LOS ANGELES — U.S. Sen. Dianne Feinstein has vowed to oppose confirmation of any U.S. Department of Transportation nominees until the department agrees to release funding for the Caltrain electrification project.

Feinstein made her pledge in opposition to Jeffrey Rosen’s nomination as deputy secretary of transportation.

“I intend to oppose confirmation for every Transportation Department nominee until the Trump administration releases funding for Caltrain,"  said California Democrat U.S. Sen. Dianne Feinstein,  who is pictured testifying at a Senate Judiciary hearing.
“I intend to oppose confirmation for every Transportation Department nominee until the Trump administration releases funding for Caltrain," said California Democrat U.S. Sen. Dianne Feinstein, who is pictured testifying at a Senate Judiciary hearing.

Feinstein and U.S. Sen. Kamala Harris, both Democrats, wrote a letter to Transportation Secretary Elaine Chao May 8 requesting she release previously approved Caltrain funding being held up by DOT while the Trump Administration determines its position on the state’s $64 billion high-speed rail project.

The recent congressional agreement to fund the federal government through September includes $100 million for the Caltrain project.

“For months, I’ve tried to persuade the Trump administration to release federal funding for the Caltrain corridor,” Feinstein said in a statement. “In the recent spending bill, Congress directed the administration to fully fund this project."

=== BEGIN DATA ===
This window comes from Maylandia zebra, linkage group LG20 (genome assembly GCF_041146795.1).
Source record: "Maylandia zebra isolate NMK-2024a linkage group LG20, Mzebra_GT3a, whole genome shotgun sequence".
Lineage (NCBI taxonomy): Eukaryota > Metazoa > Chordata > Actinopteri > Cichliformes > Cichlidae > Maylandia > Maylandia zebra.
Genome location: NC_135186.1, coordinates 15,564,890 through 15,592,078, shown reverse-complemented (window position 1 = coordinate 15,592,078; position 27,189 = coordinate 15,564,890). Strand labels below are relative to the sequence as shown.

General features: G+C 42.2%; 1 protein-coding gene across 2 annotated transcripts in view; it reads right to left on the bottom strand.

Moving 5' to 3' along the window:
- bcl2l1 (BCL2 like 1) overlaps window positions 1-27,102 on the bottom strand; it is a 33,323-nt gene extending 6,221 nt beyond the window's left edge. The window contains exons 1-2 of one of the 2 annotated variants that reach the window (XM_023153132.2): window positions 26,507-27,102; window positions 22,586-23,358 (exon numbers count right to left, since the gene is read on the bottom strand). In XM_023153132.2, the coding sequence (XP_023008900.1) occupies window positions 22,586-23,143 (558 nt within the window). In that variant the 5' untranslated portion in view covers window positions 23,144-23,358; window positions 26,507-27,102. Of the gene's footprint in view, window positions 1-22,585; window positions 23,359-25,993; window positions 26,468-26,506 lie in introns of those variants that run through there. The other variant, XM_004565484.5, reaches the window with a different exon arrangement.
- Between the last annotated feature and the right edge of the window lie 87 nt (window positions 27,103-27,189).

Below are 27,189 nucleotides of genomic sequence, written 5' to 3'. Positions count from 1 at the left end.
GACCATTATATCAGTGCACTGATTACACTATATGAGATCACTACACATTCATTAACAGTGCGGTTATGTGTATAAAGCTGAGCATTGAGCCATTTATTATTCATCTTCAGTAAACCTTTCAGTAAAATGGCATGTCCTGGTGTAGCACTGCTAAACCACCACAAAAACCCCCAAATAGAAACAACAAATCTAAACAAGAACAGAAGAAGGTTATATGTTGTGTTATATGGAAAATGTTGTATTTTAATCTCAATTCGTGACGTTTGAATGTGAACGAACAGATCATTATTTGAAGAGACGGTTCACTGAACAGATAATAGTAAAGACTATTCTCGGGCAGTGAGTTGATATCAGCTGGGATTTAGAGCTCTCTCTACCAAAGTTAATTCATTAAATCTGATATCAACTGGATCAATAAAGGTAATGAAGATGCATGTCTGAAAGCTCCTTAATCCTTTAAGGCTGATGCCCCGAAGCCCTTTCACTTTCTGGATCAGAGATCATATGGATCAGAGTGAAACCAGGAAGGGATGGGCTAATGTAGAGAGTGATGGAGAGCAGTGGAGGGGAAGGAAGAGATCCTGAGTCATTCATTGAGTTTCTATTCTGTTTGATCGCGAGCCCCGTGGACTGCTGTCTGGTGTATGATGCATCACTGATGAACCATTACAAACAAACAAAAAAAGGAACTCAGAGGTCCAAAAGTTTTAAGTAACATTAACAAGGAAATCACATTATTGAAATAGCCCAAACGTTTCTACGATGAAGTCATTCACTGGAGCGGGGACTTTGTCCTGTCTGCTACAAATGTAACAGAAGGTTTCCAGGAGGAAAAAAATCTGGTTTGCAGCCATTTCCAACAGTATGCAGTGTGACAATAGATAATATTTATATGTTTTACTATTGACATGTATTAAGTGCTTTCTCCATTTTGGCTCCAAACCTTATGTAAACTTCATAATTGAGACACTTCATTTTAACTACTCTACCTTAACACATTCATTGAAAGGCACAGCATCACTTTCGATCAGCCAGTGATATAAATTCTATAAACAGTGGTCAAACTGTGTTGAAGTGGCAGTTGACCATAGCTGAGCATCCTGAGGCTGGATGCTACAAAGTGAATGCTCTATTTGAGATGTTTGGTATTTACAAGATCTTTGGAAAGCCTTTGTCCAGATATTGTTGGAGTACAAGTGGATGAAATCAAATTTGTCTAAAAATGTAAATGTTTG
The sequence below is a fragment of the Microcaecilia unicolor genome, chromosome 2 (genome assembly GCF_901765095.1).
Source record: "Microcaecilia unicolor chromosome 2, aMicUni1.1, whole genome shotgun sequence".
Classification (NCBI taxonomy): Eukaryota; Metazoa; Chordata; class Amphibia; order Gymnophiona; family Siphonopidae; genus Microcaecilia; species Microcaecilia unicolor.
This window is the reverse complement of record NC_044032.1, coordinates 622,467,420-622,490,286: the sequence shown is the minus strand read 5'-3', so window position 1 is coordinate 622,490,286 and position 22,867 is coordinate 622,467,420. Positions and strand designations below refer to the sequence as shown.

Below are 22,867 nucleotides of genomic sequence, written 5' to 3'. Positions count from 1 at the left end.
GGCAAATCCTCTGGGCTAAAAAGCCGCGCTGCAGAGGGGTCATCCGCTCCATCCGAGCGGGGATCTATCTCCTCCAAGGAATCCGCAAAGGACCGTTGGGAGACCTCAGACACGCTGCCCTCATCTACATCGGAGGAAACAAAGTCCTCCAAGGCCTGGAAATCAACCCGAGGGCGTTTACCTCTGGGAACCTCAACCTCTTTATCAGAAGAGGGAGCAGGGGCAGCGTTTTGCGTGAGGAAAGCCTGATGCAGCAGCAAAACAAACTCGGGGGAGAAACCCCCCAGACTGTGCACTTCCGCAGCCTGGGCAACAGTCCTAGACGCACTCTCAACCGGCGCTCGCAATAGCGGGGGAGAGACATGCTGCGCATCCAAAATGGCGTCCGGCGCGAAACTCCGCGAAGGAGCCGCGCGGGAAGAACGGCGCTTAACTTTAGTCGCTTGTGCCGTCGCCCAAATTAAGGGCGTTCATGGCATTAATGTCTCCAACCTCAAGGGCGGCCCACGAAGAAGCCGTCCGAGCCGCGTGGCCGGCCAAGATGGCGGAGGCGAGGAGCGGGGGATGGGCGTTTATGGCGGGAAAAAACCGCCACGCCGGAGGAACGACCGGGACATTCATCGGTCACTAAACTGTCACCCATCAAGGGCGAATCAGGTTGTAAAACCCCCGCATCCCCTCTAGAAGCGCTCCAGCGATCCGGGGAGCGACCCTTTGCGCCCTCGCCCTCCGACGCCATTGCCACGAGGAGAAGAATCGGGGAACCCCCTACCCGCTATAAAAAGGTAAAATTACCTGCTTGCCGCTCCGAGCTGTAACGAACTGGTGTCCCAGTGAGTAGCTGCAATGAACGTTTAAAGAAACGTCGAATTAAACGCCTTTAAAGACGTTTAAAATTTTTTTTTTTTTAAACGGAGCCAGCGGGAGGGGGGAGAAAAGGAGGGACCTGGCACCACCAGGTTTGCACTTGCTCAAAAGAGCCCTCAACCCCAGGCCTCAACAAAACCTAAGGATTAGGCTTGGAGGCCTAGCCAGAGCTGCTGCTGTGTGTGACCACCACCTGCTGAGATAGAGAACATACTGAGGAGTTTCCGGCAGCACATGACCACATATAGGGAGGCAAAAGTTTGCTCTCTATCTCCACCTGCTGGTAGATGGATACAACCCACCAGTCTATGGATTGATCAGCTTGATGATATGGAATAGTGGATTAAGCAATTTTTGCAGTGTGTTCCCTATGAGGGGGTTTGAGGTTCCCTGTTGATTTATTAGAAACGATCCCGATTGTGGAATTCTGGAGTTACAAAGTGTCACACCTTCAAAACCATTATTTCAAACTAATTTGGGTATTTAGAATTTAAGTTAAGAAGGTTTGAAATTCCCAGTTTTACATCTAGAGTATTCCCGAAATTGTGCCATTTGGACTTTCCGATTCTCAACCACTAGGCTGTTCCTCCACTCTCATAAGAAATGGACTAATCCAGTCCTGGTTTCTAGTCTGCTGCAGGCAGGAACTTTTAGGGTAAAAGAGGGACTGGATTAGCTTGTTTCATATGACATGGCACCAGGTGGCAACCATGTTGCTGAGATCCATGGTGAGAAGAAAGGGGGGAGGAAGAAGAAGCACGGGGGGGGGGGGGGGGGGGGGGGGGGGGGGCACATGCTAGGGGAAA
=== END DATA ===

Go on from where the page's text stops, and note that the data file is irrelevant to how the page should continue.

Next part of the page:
The $1.98 billion Caltrain Peninsula Corridor Electrification project has been on hold since February awaiting Chao’s approval. The price tag includes high-speed-rail stations in San Jose and San Francisco and the cost to convert the diesel-powered commuter system to electric trains.

The conversion would benefit the existing, and heavily crowded, Caltrain system whether or not high-speed rail is built.

A $647 million federal full funding grant agreement approved by the Obama Administration was withheld after Trump took office, with the Federal Transit Administration informing Caltrain that it was “deferring a decision.”

“Despite approval from Congress, the administration continues to withhold funding without any rational justification—wasting almost $1 million a week and jeopardizing 10,000 jobs nationwide,” Feinstein said. “It is long past time for the administration to release the Caltrain corridor funding.”

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